Who was the most important musical figure of the 20th century? It’s a loaded question with contention written all over it, but it’s one worth asking. There are a number of viable answers. Woody Guthrie. John Coltrane. Ella Fitzgerald. Phil Spector. Chuck Berry. Bob Dylan. George Clinton. Nina Simone. Elvis. David Bowie. Prince. Brian Wilson. Some aggregate of the Beatles. All were formative and integral to the state of music’s development. These names are largely responsible for today’s music scene, a fluctuating stasis of genre borrowing and niche fragmentation (e.g. chill wave/dark wave/no wave/new wave/post wave). But it took an experimental mindset to make music evolve in the way that it has. Someone needed to grant these musicians permission to reach across the aisle, think upside down, and generally do whatever the hell they wanted–no context or pretense necessary. And the man who did this most prominently was John Cage, the most important musical figure of the 20th century.
Before he was playing amplified cacti and other plants with a feather, John Cage was simply a pathfinding student in California. Cage was born in Los Angeles in 1912 and grew up playing the piano. By the time he graduated as valedictorian of his high school, though, he had given an award-winning speech on silence at the Hollywood Bowl (an important theme in his career–more on that later) and decided he wanted to be a writer.
Cage matriculated at Pomona College in 1928, where he was exposed to pioneering artists like Marcel Duchamp, James Joyce, and art music experimentalist, Henry Cowell. He then dropped out of school in 1930 after experiencing what he felt was the ineptitude of institutionalized education. His reaction largely sums up his artistic MO: “I was shocked at college to see one hundred of my classmates in the library all reading copies of the same book,” he said in his autobiography. “Instead of doing as they did, I went into the stacks and read the first book written by an author whose name began with Z. I received the highest grade in the class. That convinced me that the institution was not being run correctly. I left.”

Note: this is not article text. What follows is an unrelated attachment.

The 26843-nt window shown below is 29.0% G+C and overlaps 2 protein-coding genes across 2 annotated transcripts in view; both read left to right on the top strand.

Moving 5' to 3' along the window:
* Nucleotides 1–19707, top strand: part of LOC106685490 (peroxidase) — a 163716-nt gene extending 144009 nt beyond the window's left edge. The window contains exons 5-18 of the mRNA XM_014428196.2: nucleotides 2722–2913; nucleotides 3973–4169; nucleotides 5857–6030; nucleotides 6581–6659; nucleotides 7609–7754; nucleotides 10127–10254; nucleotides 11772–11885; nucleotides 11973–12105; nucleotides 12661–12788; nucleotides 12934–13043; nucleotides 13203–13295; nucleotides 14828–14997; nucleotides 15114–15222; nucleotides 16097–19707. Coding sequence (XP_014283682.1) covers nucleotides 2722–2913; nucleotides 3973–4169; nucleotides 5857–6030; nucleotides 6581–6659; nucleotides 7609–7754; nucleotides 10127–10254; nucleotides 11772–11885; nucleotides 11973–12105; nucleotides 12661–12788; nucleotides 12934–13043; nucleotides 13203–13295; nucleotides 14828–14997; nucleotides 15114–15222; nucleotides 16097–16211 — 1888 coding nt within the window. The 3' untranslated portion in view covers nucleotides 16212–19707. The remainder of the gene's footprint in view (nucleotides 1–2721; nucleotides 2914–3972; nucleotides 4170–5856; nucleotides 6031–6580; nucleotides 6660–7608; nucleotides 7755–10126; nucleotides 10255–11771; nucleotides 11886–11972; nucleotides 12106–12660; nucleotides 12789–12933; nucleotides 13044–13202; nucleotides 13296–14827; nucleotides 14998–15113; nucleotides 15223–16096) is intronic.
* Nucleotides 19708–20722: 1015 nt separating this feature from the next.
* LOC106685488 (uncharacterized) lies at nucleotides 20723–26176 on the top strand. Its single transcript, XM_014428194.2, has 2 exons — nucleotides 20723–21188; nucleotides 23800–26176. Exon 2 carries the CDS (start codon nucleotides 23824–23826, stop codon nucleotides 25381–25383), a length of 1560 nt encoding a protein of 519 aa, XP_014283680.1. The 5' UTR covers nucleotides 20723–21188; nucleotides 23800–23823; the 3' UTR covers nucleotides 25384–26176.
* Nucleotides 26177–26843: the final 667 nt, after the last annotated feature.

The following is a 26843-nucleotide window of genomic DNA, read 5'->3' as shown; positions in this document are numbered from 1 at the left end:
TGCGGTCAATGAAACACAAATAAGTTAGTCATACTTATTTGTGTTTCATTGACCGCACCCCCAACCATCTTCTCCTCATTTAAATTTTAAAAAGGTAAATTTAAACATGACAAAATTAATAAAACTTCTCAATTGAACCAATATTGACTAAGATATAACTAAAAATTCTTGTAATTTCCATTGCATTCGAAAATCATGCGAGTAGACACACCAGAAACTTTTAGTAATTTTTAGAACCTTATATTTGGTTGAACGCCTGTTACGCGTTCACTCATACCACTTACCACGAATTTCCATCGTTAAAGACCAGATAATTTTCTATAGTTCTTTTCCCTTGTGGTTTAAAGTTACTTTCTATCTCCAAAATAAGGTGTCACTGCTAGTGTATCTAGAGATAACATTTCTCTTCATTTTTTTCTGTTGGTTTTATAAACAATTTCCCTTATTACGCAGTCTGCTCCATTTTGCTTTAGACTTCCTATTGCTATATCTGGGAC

Cage subsequently traveled to Europe, where he began experimenting with writing music based on dense mathematical systems, and he would ultimately choose music as his life path. Cage’s interest in serialism, a method of composition that uses values to manipulate music, led to a brief communique with Cowell, who suggested Cage study with prolific serialist, Arnold Schoenberg. Cage would do so for two years. Schoenberg, whose twelve-tone system of composing remains the most notable of all serialist languages, wasn’t impressed by Cage’s compositional skills, but he did declare him an “inventor… of genius,” according to Cage’s A Year From Monday, and Cage would soon adopt the inventor moniker as his stylistic tag.
His invention of the prepared piano, an instrument in which objects are affixed to piano strings in order to change their timbre, bolstered his reputation as both inventor and trailblazer. He employed the device in a percussion ensemble, which brought Cage his first renown and led to more eminent art circles with people like Max Ernst, Peggy Guggenheim, Duchamp, Morton Feldman, and Jackson Pollack. As he ascended, he became disillusioned by traditional music as a form of communication and began studying zen buddhism and eastern philosophy. He wrote in his 1973 book, M, that one of his students, an Indian woman named Gita Sarabhai, shared with him the idea that music is meant “to sober and quiet the mind, thus rendering it susceptible to divine influences.”